Flat versus volumetric methodologies: Restructuring spatial analysis and other indices

Gerhard Bruyns, Darren Nel, Chrispher D. Higgins, Akkelies van Nes

Research output: Unpublished conference presentation (presented paper, abstract, poster)Conference presentation (not published in journal/proceeding/book)Academic researchpeer-review

1 Citation (Scopus)


In cities of low or medium density, it is possible to conduct a configurative analysis using mobility networks as the main structural elements for the landscape (Bruyns, 2011; Read and Bruyns, 2007). Expressed as a ‘movement-function’ indicator at three distinct scales, the overall results diverge from conventional typological driven analysis, placing emphasis on movement patterns and how commercial functions cluster to each network. Not as a consequence of form but seen as an element that lends structure to the city, the ‘Flat City’ approach (Read, 2005) views mobility networks themselves as key structural indicators, based on three scales of mobility that highlight the social use of space, public as well as private. In contrast to the flat city, high density cities, or aptly named ‘Volumetric Cities’ (Shelton et al., 2010), are challenged by spatial compression that establish additional dependencies on mobility networks. Apart from the conventional use of movement networks to explicate form, ‘Volumetric Cities’ lays additional importance on pedestrian networks. Removed from the city surface, these networks are interwoven with both the ‘in’ and ‘exterior’ conditions of the city. As such, functions become interlaced at multiple stacked levels, which challenges conventional methods of spatial analysis and planning which rely on two-dimensional thinking. In this light, the applicability of the Flat City model remains questionable and as yet untested in the volumetric contexts. In Space Syntax, several attempts to analyse 3D environments have been tried (Dalton et al., 2015; Van Bilsen, 2009), however, they focus on smaller urban areas. For larger metropolitan areas, the “unlink” function is used to process urban areas with a complex street network operating on several floors (Hillier et al., 2009; Van Nes, 2009). As a challenge to existing methodology, this paper questions the applicability of the Flat City, network driven model, and its dependencies on specific scales of movement networks in the context of the high density landscape. First, the paper will outline the basic premise of previous empirical work, before highlighting the challenges in the reapplication of this approach in the urban context of Hong Kong. As part of its aims, the discussion wishes to illustrate new approaches to ‘vertical’ spatial analysis whilst concluding on the necessary methodological adjustments for the reapplication of this network method in high density urban landscapes.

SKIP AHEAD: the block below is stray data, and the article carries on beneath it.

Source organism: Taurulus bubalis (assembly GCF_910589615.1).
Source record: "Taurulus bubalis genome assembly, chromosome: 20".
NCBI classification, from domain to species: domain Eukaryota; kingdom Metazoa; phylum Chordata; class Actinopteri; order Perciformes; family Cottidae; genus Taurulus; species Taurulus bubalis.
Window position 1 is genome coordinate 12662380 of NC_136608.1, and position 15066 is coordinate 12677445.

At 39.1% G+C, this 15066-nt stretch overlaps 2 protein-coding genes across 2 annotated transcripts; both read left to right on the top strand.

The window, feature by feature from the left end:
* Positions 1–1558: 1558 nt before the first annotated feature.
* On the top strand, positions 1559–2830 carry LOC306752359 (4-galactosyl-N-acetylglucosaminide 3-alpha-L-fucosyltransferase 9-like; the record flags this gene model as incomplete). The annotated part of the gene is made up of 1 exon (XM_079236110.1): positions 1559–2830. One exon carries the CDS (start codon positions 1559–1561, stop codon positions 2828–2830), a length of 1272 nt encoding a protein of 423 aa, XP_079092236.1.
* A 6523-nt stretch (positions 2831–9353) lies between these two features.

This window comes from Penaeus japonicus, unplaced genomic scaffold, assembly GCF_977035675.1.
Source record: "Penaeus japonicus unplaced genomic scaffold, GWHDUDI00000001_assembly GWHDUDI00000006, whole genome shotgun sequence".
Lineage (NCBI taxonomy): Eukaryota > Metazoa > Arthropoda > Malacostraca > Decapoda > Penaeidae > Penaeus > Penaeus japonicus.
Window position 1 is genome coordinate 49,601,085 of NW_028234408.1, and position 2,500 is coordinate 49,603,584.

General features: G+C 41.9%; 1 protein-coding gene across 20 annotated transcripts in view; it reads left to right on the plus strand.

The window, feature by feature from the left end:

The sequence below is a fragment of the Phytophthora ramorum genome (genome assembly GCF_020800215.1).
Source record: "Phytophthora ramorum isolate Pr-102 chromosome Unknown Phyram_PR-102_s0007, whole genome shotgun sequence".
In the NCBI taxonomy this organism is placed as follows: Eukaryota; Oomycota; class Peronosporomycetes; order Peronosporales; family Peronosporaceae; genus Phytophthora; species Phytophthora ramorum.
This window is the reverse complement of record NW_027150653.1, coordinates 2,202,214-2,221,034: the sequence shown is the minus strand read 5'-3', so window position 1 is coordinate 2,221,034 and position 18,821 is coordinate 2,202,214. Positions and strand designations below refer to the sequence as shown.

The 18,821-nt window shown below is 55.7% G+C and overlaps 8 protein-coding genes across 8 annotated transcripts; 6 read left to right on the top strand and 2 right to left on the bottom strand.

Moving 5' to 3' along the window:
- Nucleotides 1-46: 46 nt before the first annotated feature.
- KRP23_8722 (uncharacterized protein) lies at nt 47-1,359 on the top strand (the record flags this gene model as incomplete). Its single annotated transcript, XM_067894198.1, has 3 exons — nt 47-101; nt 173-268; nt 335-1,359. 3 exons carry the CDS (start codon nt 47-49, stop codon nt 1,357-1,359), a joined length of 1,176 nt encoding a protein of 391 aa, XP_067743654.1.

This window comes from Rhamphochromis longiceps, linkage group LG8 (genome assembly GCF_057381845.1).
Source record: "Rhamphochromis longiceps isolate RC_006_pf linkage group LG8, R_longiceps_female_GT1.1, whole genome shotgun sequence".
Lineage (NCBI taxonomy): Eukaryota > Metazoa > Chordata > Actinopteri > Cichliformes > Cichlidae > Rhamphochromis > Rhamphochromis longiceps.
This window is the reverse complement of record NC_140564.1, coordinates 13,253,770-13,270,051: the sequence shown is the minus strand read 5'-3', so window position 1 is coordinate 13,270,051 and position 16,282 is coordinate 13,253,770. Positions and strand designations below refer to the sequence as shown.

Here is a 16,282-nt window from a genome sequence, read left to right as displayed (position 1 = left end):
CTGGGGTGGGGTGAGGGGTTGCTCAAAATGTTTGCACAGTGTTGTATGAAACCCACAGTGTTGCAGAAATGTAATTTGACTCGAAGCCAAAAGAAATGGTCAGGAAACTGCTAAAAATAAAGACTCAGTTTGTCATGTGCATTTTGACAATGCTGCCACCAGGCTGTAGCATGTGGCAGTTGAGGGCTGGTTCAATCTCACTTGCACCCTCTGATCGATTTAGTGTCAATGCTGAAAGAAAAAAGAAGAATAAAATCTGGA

Original languageEnglish
Publication statusPublished - 1 Jan 2019
Event12th International Space Syntax Symposium, SSS 2019 - Beijing, China
Duration: 8 Jul 201913 Jul 2019


Conference12th International Space Syntax Symposium, SSS 2019


  • Layered
  • Mobility network
  • Morphology methods
  • Urban morphology
  • Volumetric
  • design

ASJC Scopus subject areas

  • Space and Planetary Science


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